The Senate’s problem with Cordray was not at all personal, but rather, was a matter of principle involving serious constitutional concerns about the new agency itself. Sen. Richard Shelby (R-Ala.), wrote to President Obama on May 5 calling on him to support structural changes to the CFPB that would enhance oversight and make the new agency more accountable. As Shelby as said, “Unless Congress enacts reform, it is only a matter of time before this concentration of power is abused or misused to the detriment of American businesses and consumers.”

So whether there was a constitutionality sufficient “recess” to appoint Mr. Cordray is a red herring – it is the director’s unchecked power that is the fundamental problem. The new agency simultaneously offends the constitutional authorities – and responsibilities – of both the Congress and the President. And it is no cure that both branches acquiesced in the infringement of their own authority. The Dodd-Frank legislators simply let their good intentions blind them to the need for respecting traditional checks and balances. 

The CFPB is far out of line with the model for other independent agencies that have passed constitutional muster. First and foremost, the CFPB is headed by a single individual who not only does not take direction from or report to the president, but he is not even required to justify himself to a board of fellow commissioners as is the case for the Federal Reserve Board, Consumer Protection Safety Commission, FCC, FTC, SEC, CFTC, NLRB, etc. etc. 

But the board is not only immunized from presidential control, Congress is also cut out. Dodd-Frank says that, “Notwithstanding any other provision in this title, the funds derived from the Federal Reserve System pursuant to this subsection shall not be subject to review by the Committees on Appropriations of the House of Representatives and the Senate.”  In other words, the CFPB can tap up to 12 percent of the Federal Reserve’s operating budget – hundreds of millions of dollars – without any oversight from Congress, the president, or the Office of Management and Budget! Not only is the CFPB self-funding, with no questions asked, but Dodd-Frank goes on to say that, “Funds obtained by or transferred to the [CFPB] Bureau Fund shall not be construed to be Government funds or appropriated monies.”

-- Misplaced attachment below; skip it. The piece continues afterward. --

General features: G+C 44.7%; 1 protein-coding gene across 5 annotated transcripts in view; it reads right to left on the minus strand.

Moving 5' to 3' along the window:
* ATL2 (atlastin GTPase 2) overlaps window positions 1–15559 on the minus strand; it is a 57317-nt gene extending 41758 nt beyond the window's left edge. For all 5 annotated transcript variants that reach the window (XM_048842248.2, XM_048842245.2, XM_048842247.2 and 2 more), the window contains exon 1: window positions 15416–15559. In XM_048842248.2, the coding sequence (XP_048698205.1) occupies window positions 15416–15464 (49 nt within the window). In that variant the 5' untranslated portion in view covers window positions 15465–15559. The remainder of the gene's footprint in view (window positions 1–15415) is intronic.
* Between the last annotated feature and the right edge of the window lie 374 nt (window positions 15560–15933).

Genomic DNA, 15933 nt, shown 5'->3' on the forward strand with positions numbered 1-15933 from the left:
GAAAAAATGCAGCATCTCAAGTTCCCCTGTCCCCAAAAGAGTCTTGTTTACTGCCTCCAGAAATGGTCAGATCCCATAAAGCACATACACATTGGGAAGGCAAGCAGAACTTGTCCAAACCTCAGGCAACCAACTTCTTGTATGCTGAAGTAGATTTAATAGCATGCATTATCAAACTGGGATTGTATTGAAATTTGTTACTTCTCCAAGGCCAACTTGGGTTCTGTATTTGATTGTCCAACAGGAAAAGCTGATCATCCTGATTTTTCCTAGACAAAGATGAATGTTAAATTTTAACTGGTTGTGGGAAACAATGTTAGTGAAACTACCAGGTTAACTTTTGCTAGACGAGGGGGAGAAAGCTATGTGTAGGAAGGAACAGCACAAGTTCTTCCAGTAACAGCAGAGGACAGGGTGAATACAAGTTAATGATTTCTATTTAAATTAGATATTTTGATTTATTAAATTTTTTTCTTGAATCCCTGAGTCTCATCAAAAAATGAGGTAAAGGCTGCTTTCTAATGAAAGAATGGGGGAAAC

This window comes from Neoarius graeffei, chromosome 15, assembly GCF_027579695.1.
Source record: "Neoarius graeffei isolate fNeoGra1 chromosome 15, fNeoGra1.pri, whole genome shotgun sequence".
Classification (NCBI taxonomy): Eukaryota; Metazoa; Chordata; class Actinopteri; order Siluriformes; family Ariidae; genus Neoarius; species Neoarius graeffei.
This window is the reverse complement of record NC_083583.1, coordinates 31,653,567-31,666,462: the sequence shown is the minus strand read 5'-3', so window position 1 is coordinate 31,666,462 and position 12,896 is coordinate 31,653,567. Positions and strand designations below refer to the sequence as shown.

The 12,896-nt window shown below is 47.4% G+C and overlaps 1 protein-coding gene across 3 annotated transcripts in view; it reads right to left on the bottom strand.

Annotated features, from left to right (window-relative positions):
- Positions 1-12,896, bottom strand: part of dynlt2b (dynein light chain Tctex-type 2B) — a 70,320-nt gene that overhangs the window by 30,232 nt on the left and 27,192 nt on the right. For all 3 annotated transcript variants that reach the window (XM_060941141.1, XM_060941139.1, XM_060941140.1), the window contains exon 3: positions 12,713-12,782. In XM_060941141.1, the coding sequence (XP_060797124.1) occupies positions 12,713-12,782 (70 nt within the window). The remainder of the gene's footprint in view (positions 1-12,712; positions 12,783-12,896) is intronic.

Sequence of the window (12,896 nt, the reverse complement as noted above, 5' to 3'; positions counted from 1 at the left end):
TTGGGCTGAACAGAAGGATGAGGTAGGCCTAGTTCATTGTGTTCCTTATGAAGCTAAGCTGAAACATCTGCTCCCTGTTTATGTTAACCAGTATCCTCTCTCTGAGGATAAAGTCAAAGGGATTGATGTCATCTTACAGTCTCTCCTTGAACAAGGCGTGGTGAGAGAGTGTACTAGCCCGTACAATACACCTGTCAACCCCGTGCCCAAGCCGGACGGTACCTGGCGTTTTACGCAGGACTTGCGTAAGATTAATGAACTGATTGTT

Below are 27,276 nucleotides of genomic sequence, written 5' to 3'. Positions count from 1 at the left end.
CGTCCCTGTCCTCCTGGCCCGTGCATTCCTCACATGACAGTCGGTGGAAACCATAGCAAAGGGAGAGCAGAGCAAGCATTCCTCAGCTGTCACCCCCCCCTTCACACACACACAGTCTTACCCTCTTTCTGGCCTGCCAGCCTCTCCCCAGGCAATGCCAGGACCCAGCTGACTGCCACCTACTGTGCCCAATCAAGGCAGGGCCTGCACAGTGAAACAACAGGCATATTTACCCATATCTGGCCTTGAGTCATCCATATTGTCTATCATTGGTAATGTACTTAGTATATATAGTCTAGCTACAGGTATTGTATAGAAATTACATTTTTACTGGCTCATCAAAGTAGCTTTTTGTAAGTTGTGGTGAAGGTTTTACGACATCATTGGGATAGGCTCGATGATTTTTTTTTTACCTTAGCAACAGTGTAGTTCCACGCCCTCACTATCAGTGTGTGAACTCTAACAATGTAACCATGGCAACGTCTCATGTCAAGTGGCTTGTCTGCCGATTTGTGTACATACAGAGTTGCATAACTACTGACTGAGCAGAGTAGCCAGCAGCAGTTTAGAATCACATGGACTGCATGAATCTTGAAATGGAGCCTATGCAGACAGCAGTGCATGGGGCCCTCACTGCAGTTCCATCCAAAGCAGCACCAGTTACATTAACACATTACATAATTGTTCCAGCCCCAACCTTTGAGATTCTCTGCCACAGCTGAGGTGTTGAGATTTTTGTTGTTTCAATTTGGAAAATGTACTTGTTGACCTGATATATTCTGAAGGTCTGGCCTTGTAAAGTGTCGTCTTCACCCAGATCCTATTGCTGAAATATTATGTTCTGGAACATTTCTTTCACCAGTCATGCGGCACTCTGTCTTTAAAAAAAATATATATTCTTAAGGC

Really? Someone less clever than an OLC lawyer might ask, “Is that even legal?”

The only body that has some ability to restrain the CFPB, the Financial Stability Oversight Council, also created in Dodd-Frank, can only do so for actions that “put the safety and soundness of the United States banking system or the stability of the financial system of the United States at risk” Talk about a high bar; if things get that bad, oversight of the CFPB will be the least of our worries.

The Supreme Court will likely have a problem with the concentration of unchecked power in the hands of the CFPB Director.  Writing for the Court in Free Enterprise Fund v. PCAOB, the Chief Justice struck down part of a law setting up a new independent agency that was far less powerful agency than the CFPB. Chief Justice Roberts wrote that: “No one doubts Congress’s power to create a vast and varied federal bureaucracy. But where, in all this, is the role for oversight by an elected president?” 

So where does the public turn if the new agency starts pumping out unreasonable rules or abusing its enforcement powers? For example, President Obama has made clear that federal agencies that report to him must balance the cost of their regulations against the expected benefits. But only the president can truly strike this crucial balance, not the all-powerful director of an insulated, archly independent, single-mission enforcement agency. 

While the structure of the CFPB established in Dodd-Frank may in fact advance regulatory “efficiency,” it is, as the Chief Justice wrote in PCAOB, an affront to “the primary objec­tives—or the hallmarks—of democratic government.”

Thus, the fundamental debate about the CFPB and Cordray’s recess appointment should not turn on whether the Senate was in town during a pro forma session or not.  The real question is whether there is anyone home to hold the new agency accountable to the checks and balances of the Constitution.

Alan Charles Raul, a lawyer in Washington D.C., served as vice chairman of the Privacy and Civil Liberties Oversight Board from 2006 to 2008.